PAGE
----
It’s no secret that Americans love to travel. In 2013, we spent nearly $900 billion on travel-related expenses. Still, we’ve come to know and expect healthy competition in this booming industry, which is made evident by dozens of companies purporting to offer the “cheapest flights” or “best hotels” for our money.
But what happens when these companies pretend to compete and artificially inflate prices, only to make additional profits across the board at our expense? That’s where antitrust class actions come into play. In 1890, Congress passed the Sherman Antitrust Act, which was designed to ensure that our country retained a free market economy. Under the Act, companies were free to compete for business without private or governmental restraints and, in turn, consumers could purchase better products and services for lower prices.
While the Sherman Act still serves as the basis for our modern antitrust laws, some companies continue to run afoul of the law by conspiring to fix their prices or taking part in other anticompetitive practices with their “competitors” – all in the interest of profits. Fortunately, class action lawsuits allow people the chance to come together and fight back against large corporations when the law is being broken.
Much to the public’s benefit, class actions have been filed in multiple areas of the travel industry. These suits have not only provided compensation to consumers, but also serve as examples for other companies, thereby reaffirming our nation’s laws and protecting our rights for the future. So, have you benefitted from a class action lawsuit involving the way we travel? Read on to find out.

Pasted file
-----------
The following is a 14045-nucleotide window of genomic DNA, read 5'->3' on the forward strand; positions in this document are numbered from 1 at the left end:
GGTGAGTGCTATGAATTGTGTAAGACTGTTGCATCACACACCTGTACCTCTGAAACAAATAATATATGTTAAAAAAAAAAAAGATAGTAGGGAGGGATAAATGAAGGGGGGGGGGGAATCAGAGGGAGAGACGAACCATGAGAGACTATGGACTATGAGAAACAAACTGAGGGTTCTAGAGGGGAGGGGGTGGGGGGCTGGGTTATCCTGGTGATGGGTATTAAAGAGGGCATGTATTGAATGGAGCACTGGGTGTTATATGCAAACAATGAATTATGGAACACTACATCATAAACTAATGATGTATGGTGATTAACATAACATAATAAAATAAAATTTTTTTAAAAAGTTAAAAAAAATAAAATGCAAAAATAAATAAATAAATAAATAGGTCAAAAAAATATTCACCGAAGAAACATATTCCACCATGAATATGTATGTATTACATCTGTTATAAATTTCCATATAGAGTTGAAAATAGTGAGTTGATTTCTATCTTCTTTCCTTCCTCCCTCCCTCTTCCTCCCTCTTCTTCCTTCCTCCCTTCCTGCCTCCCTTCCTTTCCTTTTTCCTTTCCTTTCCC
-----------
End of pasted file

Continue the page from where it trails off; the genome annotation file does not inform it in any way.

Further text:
CA Rental Car Companies Conspired to Pass Government Fees onto Customers, Lawsuit Alleged
In 2006, legislators in California agreed to a state law provision that would allow rental car companies to “unbundle” two fees – one that funded the California Travel and Tourism Commission’s budget and another that paid airports for the use of their facilities – from their overall rental prices. This meant that the fees could be charged in addition to their base rental prices and passed onto customers at the company’s discretion.
The provision was originally designed to work as a tool for competition if, say, Hertz wanted to win over customers by advertising that it would not charge the fees; however, customers became suspicious when the provision went into effect and many major car rental companies decided to charge drivers separately for the fees. In a class action lawsuit against Hertz, Avis, Enterprise, Vanguard and others, it was alleged that the rental car companies all conspired to charge the fees separately, leaving customers with no choice but to pay the additional costs.
Several years into litigation, the companies agreed to settle the claims and gave free rental car vouchers to millions of affected drivers. More importantly, though, the agreement prohibited the companies from colluding on pricing decisions in the future. Now, rental car companies in California must disclose, on a separate line, the specific fees customers will be charged and what those fees go toward.In addition, the settlement prevents car rental companies from tacking on government fees without first removing them from their base rental prices.